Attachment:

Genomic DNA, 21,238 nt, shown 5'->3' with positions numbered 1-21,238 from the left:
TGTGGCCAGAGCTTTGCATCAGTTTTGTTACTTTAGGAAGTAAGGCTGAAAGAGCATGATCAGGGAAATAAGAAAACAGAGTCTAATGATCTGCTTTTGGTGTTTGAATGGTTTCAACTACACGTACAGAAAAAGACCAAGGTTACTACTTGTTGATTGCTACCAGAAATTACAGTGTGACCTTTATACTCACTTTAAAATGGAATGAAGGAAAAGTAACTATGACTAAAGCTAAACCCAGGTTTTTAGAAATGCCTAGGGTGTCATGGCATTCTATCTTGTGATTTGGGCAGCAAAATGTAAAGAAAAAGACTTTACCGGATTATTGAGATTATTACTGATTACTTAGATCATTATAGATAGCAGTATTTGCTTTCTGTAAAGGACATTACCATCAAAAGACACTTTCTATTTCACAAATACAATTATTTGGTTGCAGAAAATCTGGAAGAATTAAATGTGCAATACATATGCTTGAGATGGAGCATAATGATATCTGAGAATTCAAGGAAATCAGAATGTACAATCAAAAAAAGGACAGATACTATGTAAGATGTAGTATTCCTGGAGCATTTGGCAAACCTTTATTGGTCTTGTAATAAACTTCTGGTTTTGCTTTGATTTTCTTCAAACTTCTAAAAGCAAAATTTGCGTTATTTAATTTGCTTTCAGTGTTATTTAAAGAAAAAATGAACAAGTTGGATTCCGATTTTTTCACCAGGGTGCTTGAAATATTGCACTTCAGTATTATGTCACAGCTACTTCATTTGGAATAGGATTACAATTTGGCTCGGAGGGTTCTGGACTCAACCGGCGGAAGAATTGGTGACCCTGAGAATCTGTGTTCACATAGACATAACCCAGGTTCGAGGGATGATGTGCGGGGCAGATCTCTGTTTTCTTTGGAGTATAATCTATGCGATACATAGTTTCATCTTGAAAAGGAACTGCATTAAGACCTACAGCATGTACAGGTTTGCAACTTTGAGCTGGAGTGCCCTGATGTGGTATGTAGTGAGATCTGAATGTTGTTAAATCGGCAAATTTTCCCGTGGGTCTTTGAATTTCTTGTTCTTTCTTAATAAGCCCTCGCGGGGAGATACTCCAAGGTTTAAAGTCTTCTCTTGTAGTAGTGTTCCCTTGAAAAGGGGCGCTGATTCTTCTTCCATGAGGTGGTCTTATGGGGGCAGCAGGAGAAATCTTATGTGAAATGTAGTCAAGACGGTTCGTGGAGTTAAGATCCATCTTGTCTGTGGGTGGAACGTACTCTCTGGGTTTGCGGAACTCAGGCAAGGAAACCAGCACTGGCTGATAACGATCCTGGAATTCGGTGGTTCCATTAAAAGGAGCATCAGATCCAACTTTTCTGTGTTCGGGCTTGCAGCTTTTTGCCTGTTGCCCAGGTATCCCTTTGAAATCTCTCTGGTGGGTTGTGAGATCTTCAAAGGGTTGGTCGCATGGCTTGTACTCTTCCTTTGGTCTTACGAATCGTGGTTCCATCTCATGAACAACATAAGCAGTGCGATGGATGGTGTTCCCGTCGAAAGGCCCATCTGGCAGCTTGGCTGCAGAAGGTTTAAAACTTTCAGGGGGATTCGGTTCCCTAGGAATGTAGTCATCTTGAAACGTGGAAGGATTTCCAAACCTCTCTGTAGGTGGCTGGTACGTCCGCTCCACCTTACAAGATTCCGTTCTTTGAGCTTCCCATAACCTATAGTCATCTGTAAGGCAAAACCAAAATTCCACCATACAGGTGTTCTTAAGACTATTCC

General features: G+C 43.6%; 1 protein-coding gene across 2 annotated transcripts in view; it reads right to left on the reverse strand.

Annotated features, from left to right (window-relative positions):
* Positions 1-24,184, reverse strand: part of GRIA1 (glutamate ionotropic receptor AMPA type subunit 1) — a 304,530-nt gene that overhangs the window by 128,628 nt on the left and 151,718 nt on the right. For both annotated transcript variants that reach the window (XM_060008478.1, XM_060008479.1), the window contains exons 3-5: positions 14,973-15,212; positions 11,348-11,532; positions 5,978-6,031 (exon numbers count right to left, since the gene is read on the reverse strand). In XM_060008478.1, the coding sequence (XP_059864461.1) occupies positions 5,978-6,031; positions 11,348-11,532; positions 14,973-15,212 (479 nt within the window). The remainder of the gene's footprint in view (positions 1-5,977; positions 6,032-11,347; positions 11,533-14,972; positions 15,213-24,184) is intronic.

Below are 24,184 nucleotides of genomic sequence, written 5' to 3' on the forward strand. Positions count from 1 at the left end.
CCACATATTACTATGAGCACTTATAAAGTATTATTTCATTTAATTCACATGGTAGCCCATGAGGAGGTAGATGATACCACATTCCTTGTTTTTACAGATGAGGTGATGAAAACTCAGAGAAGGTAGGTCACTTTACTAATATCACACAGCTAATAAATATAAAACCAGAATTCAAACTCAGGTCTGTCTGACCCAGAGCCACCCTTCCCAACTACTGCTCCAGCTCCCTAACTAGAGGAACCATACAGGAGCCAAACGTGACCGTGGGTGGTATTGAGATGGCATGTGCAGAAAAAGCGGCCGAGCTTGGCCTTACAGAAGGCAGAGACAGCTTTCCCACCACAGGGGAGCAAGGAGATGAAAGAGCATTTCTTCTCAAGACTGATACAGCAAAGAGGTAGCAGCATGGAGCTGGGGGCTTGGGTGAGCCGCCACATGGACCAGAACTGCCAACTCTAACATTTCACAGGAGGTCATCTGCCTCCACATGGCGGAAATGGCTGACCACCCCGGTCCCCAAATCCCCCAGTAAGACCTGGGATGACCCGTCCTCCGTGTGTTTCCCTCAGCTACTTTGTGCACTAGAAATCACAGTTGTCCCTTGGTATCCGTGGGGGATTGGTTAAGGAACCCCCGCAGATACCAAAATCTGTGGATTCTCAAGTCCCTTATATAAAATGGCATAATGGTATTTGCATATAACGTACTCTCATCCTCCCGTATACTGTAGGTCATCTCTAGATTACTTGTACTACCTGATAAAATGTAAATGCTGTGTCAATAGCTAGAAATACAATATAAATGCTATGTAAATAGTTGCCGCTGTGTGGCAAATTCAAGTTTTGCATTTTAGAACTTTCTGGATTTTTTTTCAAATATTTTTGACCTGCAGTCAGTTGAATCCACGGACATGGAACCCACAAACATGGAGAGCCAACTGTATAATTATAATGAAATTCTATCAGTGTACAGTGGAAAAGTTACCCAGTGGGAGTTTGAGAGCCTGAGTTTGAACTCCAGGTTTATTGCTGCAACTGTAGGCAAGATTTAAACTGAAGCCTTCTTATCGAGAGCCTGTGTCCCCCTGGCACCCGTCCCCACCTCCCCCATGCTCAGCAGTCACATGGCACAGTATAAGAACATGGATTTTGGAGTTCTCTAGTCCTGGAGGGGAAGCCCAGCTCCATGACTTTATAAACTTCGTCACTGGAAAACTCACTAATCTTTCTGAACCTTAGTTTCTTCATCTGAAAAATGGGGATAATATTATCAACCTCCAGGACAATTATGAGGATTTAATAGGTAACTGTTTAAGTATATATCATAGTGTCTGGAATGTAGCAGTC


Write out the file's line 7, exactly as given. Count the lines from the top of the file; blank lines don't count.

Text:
CCACATATTACTATGAGCACTTATAAAGTATTATTTCATTTAATTCACATGGTAGCCCATGAGGAGGTAGATGATACCACATTCCTTGTTTTTACAGATGAGGTGATGAAAACTCAGAGAAGGTAGGTCACTTTACTAATATCACACAGCTAATAAATATAAAACCAGAATTCAAACTCAGGTCTGTCTGACCCAGAGCCACCCTTCCCAACTACTGCTCCAGCTCCCTAACTAGAGGAACCATACAGGAGCCAAACGTGACCGTGGGTGGTATTGAGATGGCATGTGCAGAAAAAGCGGCCGAGCTTGGCCTTACAGAAGGCAGAGACAGCTTTCCCACCACAGGGGAGCAAGGAGATGAAAGAGCATTTCTTCTCAAGACTGATACAGCAAAGAGGTAGCAGCATGGAGCTGGGGGCTTGGGTGAGCCGCCACATGGACCAGAACTGCCAACTCTAACATTTCACAGGAGGTCATCTGCCTCCACATGGCGGAAATGGCTGACCACCCCGGTCCCCAAATCCCCCAGTAAGACCTGGGATGACCCGTCCTCCGTGTGTTTCCCTCAGCTACTTTGTGCACTAGAAATCACAGTTGTCCCTTGGTATCCGTGGGGGATTGGTTAAGGAACCCCCGCAGATACCAAAATCTGTGGATTCTCAAGTCCCTTATATAAAATGGCATAATGGTATTTGCATATAACGTACTCTCATCCTCCCGTATACTGTAGGTCATCTCTAGATTACTTGTACTACCTGATAAAATGTAAATGCTGTGTCAATAGCTAGAAATACAATATAAATGCTATGTAAATAGTTGCCGCTGTGTGGCAAATTCAAGTTTTGCATTTTAGAACTTTCTGGATTTTTTTTCAAATATTTTTGACCTGCAGTCAGTTGAATCCACGGACATGGAACCCACAAACATGGAGAGCCAACTGTATAATTATAATGAAATTCTATCAGTGTACAGTGGAAAAGTTACCCAGTGGGAGTTTGAGAGCCTGAGTTTGAACTCCAGGTTTATTGCTGCAACTGTAGGCAAGATTTAAACTGAAGCCTTCTTATCGAGAGCCTGTGTCCCCCTGGCACCCGTCCCCACCTCCCCCATGCTCAGCAGTCACATGGCACAGTATAAGAACATGGATTTTGGAGTTCTCTAGTCCTGGAGGGGAAGCCCAGCTCCATGACTTTATAAACTTCGTCACTGGAAAACTCACTAATCTTTCTGAACCTTAGTTTCTTCATCTGAAAAATGGGGATAATATTATCAACCTCCAGGACAATTATGAGGATTTAATAGGTAACTGTTTAAGTATATATCATAGTGTCTGGAATGTAGCAGTC